Film and Television Genres of the Late Soviet Era by Alexander ProkhorovFilm and Television Genres of the Late Soviet Era by Alexander Prokhorov

Film and Television Genres of the Late Soviet Era

byAlexander Prokhorov, Elena Prokhorova

Paperback | December 1, 2016

Pricing and Purchase Info

$20.95 online 
$41.90 list price
Earn 105 plum® points

Prices and offers may vary in store

Out of stock online

Not available in stores


Most histories of Soviet cinema portray the 1970s as a period of stagnation with the gradual decline of the film industry. This book, however, examines Soviet film and television of the era as mature industries articulating diverse cultural values via new genre models. During the 1970s, Soviet cinema and television developed a parallel system of genres where television texts celebrated conservative consensus while films manifested symptoms of ideological and social crises. The book examines the genres of state-sponsored epic films, police procedural, comedy and melodrama, and outlines how television gradually emerged as the major form of Russo-Soviet popular culture. Through close analysis of well-known film classics of the period as well as less familiar films and television series, this groundbreaking work helps to deconstruct the myth of this era as a time of cultural and economic stagnation and also helps us to understand the persistence of this myth in the collective memory of Putin-era Russia. This monograph is the first book-length English-language study of film and television genres of the late Soviet era.
Alexander Prokhorov is Associate Professor of Russian and Film Studies at the College of William and Mary, USA. He is the author of Inherited Discourse: Paradigms of Stalinist Culture in Literature and Cinema of the Thaw (2007). Elena Prokhorova is Associate Professor of Russian and Film Studies at the College of William and Mary, USA...
Title:Film and Television Genres of the Late Soviet EraFormat:PaperbackDimensions:240 pages, 9 × 6 × 0.75 inPublished:December 1, 2016Publisher:BloomsburyLanguage:English

The following ISBNs are associated with this title:

ISBN - 10:144113428X

ISBN - 13:9781441134288

Look for similar items by category:


Table of Contents

Table of Contents: Acknowledgements Introduction 0.1. Approaches to Film and Television Genres 0.2. Why Television? 0.3. The Difficult Fate of Genre Studies in the USSR and Russia 0.4. Overview of Chapters: from Socialist Realism to Film Genres Chapter 1. Epic Film as a Tool of Hard and Soft Power during the Cold War. 1.1. Syntax and Semantics of the Genre 1.2. War and Peace: Art Cinema on State Service 1.3. Liberation: War Spectacle and the Politics of Memory 1.4. Postscriptum: The Revival of Prestige Productions under Putin Chapter 2. The Socialist Television Police Procedural of the 1970s and 80s: Teaching Soviet Citizens How to Behave. 2.1. Syntax and Semantics of the Genre 2.2. The Investigation Is Conducted by Experts: The Soviet Police Procedural Is Born 2.3. The Meeting Place Cannot Be Changed: The Romantics of Criminal Underworld 2.4. Postscriptum: Streetwise Cops Meet the Russian Mafia Chapter 3. Late-Soviet Comedy: Between Rebellion and the Status Quo. 3.1. Syntax and Semantics of the Genre 3.2. El'dar Riazanov: The Trappings and Traps of Private Life 3.3. Mark Zakharov's Television Films: Between the Romance and the Sitcom 3.4. Postscriptum: The Living and the (Un)Dead Chapter 4. Reinventing Desire: Late-socialist Melodrama 4.1. Syntax and Semantics of the Genre 4.2. Television Melodrama 4.3. Cinematic Masculinities 4.4. Late-Soviet Woman's Film 4.5. Postscriptum: Televised Passions Conclusion Bibliography Filmography Index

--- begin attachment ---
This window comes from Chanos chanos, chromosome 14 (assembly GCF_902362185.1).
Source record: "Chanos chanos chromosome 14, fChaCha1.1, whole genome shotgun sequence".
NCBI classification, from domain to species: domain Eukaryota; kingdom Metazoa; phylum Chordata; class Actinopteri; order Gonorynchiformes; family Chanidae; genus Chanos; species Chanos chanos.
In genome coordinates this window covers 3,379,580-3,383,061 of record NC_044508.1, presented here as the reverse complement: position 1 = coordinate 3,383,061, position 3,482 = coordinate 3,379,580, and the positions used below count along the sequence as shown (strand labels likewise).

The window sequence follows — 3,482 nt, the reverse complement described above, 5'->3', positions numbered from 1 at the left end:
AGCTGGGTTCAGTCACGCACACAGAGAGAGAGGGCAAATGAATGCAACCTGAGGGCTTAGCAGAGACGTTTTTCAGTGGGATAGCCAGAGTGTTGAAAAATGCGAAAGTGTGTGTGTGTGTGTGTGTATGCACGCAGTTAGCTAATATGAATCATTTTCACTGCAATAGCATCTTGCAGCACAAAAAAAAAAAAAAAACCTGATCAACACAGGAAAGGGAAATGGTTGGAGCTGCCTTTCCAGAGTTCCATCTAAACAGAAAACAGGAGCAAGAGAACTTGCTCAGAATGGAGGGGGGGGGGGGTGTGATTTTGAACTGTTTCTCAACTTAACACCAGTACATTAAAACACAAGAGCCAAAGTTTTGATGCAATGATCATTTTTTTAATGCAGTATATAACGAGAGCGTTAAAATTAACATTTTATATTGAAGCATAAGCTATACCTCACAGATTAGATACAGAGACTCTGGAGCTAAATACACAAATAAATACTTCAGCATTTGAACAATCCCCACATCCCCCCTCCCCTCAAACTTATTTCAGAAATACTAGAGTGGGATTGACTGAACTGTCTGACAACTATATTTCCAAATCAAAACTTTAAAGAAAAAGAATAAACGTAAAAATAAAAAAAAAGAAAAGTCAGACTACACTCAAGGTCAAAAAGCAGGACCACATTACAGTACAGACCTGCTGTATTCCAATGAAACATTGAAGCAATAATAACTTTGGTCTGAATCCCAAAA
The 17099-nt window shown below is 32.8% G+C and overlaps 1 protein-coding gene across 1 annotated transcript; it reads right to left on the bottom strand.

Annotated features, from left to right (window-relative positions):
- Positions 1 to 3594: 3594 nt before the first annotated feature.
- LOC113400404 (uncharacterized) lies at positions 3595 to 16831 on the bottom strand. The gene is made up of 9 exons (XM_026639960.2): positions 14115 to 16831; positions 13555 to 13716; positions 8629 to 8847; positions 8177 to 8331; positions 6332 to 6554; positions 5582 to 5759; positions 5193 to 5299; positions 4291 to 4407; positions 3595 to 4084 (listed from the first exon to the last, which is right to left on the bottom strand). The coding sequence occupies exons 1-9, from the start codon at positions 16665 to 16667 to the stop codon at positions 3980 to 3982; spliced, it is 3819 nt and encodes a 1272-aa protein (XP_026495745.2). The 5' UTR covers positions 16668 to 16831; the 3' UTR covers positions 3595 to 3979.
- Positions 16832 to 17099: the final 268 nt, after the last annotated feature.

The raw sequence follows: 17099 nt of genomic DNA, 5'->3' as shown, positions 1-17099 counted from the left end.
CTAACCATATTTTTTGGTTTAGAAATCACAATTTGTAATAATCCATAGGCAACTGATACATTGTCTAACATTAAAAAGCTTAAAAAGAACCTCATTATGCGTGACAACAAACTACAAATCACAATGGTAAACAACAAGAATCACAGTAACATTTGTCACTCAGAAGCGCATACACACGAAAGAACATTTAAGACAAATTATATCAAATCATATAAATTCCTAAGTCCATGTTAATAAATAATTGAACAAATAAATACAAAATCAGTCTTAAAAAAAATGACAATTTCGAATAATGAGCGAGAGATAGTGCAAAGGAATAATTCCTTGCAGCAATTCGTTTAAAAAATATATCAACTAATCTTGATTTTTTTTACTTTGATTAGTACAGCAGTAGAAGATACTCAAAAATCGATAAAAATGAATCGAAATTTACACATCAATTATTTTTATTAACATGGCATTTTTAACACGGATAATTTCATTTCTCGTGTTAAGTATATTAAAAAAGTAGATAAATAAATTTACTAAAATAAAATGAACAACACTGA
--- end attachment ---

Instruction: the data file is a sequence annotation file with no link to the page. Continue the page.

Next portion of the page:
Editorial Reviews

Thorough, engaging, and easy to read, Film and Television Genres of the Late Soviet Era brings a much needed corrective to our notions of late Soviet cinema. The book ably addresses the different genres that characterize Soviet cinematic and televisual production of the Brezhnev era, moving beyond notions of Socialist Realism or "stagnation" to demonstrate the ways in which Soviet cinema and television adapted Western cinematic genres, while at the same time, developing their own specific cinematic and televisual language. The book's strengths lie in its ability to closely engage with both film and television, drawing connections between them without sacrificing media specificity, as well as to extend the analysis of genre and form to recent film and television productions. Film and Television Genres of the Late Soviet Era is the first book to thoughtfully address the late socialist period and the first to provide a thorough analysis of Soviet genre film. It will become standard reading for anyone interested in Soviet cinema after 1968.